16. Eggplant

Eggplant

In many Italian and Asian recipes, eggplant is used as a vegetable.

A one-cup (99-gram) serving of chopped, cooked eggplant includes 8 grams of carbohydrates, two of which are fiber.

Although it is deficient in most vitamins and minerals, animal studies show that eggplant may help decrease cholesterol and enhance other markers of heart health.

In addition, the purple color of its skin includes nasunin, an antioxidant. According to studies, nasunin helps minimize free radicals and may protect brain function.

17. Onions

Onions

Onions are a flavorful and nutrient-dense veggie.

Despite having a high carbohydrate content by weight, they are typically eaten in limited amounts due to their powerful flavor.

A half cup (58 g) of sliced raw onions has 6 g of carbohydrates, 1 of which is fiber.

Onions have a high concentration of the antioxidant quercetin, which may help decrease blood pressure.

One research indicated that consuming red onions lowered LDL cholesterol levels in overweight and obese people with polycystic ovarian syndrome (PCOS).

18. Tomatoes

Tomatoes

Tomatoes provide a variety of health benefits.

They, like avocados, are technically fruits but are commonly consumed as vegetables.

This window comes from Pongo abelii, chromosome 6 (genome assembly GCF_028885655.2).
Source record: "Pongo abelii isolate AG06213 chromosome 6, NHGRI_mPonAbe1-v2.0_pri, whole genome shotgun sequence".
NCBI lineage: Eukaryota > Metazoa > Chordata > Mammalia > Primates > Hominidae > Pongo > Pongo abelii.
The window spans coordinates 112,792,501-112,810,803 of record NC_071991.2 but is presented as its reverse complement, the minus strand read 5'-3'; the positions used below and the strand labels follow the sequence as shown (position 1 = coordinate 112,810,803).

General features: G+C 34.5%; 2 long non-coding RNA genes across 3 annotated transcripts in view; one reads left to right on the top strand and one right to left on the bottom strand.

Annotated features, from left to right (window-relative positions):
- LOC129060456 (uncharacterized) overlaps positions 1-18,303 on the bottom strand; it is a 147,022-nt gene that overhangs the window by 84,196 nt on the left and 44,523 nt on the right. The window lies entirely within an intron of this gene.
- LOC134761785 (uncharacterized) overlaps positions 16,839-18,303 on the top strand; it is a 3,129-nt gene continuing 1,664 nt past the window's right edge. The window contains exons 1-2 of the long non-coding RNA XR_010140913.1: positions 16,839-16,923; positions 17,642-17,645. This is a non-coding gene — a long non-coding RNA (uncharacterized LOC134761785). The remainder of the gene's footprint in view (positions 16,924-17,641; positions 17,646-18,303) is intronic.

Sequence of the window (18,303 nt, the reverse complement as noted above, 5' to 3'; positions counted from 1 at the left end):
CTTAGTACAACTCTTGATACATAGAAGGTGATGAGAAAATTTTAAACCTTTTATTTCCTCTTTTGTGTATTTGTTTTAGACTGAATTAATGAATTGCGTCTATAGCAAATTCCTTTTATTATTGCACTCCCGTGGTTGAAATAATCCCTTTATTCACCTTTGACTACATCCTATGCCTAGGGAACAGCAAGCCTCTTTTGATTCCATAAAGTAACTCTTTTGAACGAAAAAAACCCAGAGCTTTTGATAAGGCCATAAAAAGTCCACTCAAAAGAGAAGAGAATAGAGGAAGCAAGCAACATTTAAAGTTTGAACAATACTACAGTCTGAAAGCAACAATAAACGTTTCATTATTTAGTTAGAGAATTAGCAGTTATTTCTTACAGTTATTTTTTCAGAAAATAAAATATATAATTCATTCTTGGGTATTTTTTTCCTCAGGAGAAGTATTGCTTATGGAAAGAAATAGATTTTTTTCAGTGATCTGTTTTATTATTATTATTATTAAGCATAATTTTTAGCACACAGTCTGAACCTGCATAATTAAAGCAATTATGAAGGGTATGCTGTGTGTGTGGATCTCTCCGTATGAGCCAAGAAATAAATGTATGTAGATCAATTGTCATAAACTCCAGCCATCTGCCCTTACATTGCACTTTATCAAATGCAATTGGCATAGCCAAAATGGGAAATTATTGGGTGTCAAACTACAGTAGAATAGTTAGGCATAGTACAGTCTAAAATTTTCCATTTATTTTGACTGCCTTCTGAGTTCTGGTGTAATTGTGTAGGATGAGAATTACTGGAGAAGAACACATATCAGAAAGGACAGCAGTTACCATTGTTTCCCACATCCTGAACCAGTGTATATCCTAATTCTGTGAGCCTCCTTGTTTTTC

They are also low in digestible carbohydrates. One cup (150 g) of cherry tomatoes has 6 g of carbohydrates, 2 of which are fiber.

Tomatoes are high in vitamins A, C, and K. They’re also high in potassium, which can help lower blood pressure and lessen the risk of stroke.

They’ve also been proven to help strengthen the endothelial cells that line your arteries, and their high lycopene concentration may help in the prevention of prostate cancer.

Cooking tomatoes enhances lycopene content, and adding fats like olive oil after cooking has been shown to increase lycopene absorption.

Conclusion

A low-carb diet may contain a variety of tasty veggies.

They may reduce your risk of many diseases and enhance your general health and well-being in addition to being low in carbohydrates and calories.